Gray Davenport, a former journalist working for a candidate for major of the city Grand River, notices something strange about one of his employer’s opponents. Not only is Reason Withers eight-feet tall, but he smells like chemicals and seems to have a hypnotic effect on his followers. Despite the fact that Reason has no positions other than “make the city better,” he seems guaranteed to win the race. However, the most powerful men in Grand River don’t want Reason to win and hire Gray to dig up some dirt on him.
“His voice seemed different from just a few minutes ago, in a slightly higher register. When Reason spoke, his words seemed not in sync with his lips, like a movie off its soundtrack. He appeared even taller up close, with shoulders like a linebacker in pads. Gray looked higher, into the bleached teeth, into the twin wind tunnels of his nose, into the yellow eyes that scanned the room—independently, it seemed. A sharp, chemical mixture of smells wafted from the candidate. And the skin: to the touch it felt dehydrated, lacking the natural oils of the living epidermis, as brittle as parchment, like the pages of an old book. Gray saw it now—a dead man walking. A dead man somehow charged back to life.”
Mr. Neutron is billed as a political satire, but my biggest problem is that I don’t knew exactly what it’s satirizing. The American electoral system seems to be its target, however, the satirical barbs, while often funny, are broad and obvious. The candidates in the Grand River mayoral race are either fake, incompetent or sleazy, the media are corrupt, and old, rich perverts are the true rulers of the city. It’s the kind of satire one would write if they were specifically not trying to offend anyone’s political sensibilities. While the premise of creating a “Franken-candidate” to run for office seems great for lampooning the US political system, the speculative elements feel mostly divorced from any satirical intent.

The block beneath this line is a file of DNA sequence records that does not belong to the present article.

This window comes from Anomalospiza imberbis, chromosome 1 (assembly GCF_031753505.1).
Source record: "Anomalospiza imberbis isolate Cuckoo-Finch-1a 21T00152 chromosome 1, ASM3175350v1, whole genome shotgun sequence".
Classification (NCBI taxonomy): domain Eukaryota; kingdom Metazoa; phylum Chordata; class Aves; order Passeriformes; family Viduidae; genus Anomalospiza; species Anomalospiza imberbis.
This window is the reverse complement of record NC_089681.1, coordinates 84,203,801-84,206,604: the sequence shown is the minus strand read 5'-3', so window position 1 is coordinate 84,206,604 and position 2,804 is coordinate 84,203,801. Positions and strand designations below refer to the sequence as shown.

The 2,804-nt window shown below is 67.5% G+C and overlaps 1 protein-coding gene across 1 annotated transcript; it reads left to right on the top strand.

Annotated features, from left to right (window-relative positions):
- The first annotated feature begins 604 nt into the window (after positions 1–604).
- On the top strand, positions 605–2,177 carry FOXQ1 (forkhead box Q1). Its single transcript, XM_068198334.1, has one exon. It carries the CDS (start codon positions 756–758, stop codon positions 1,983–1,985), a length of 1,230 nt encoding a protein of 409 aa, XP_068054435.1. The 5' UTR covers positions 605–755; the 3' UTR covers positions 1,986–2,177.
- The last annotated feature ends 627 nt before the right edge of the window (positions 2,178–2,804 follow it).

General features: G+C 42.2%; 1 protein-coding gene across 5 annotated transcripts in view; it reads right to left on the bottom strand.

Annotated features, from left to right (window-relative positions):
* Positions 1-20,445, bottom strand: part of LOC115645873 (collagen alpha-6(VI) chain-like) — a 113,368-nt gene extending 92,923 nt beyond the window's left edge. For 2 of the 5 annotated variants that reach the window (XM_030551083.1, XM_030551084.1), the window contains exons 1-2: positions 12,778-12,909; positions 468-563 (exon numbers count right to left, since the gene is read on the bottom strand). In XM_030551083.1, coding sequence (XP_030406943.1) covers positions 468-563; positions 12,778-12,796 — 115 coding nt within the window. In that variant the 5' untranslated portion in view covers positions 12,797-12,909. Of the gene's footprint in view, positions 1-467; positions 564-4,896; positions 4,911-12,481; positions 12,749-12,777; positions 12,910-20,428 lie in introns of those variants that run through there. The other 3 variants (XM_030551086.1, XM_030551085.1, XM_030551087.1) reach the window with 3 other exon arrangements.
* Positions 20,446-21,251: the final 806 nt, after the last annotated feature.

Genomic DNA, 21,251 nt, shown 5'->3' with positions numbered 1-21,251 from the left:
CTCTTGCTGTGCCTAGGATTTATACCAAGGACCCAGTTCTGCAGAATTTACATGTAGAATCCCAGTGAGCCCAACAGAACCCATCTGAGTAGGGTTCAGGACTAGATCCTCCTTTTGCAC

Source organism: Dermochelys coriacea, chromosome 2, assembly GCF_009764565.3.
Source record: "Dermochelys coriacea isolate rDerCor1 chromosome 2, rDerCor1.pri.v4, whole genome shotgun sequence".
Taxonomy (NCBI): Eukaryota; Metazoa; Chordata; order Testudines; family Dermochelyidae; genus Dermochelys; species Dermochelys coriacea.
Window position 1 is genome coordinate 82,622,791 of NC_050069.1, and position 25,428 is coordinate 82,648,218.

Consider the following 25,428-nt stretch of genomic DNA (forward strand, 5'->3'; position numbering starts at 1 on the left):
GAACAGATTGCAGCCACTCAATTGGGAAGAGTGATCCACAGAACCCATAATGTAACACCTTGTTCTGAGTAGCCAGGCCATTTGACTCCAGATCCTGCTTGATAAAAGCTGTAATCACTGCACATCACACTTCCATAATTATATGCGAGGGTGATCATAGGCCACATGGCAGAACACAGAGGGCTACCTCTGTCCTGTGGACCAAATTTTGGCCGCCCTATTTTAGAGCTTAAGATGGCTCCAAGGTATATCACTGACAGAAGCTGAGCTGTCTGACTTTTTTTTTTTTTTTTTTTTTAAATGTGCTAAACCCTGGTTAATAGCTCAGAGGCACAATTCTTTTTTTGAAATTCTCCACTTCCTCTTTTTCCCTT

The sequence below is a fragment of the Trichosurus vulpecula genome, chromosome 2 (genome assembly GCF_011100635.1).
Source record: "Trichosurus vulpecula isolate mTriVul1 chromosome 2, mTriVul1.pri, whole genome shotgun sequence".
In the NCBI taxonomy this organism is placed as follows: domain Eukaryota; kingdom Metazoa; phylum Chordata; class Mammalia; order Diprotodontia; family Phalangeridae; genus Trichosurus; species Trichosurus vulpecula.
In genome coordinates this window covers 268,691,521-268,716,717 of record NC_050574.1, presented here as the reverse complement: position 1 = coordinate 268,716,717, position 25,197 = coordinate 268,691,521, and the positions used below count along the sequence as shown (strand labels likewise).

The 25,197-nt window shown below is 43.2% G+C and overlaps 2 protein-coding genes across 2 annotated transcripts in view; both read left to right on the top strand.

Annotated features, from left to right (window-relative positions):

Despite the generic attempts at satire, it still remains a mostly entertaining and humorous story. Gray Davenport is an eternal loser who fumbles his way through his investigations of Reason Withers while dealing with a divorce, an asshole boss, and the world generally shitting on him. The title comes from the fact that he feels himself to be a neutron, a microscopic thing with little effect on anything around him. At times, his failures to stand up for himself are just frustrating, but make sense. He simply has no idea how to. Even when he grows a spine, his attempts to use it often backfire on him.
Even though he fears and is highly suspicious of Reason, Gray begins to develop sympathy for him. He still breaks the story to the media, but finds himself wanting to help Reason after the fall out ends his candidacy. The story concludes in a somewhat bizarre and ambiguous, but well done way. For its faults as a satire, Ponepinto can construct a fun story with great prose.
Mr. Neutron is an uneven novel. The satirical elements rarely hit and are far too broad to be meaningful, but the story remains funny, entertaining, and Joe Ponepinto’s prose is is well-crafted. I’d recommend this if you want a fun, humorous science fiction story.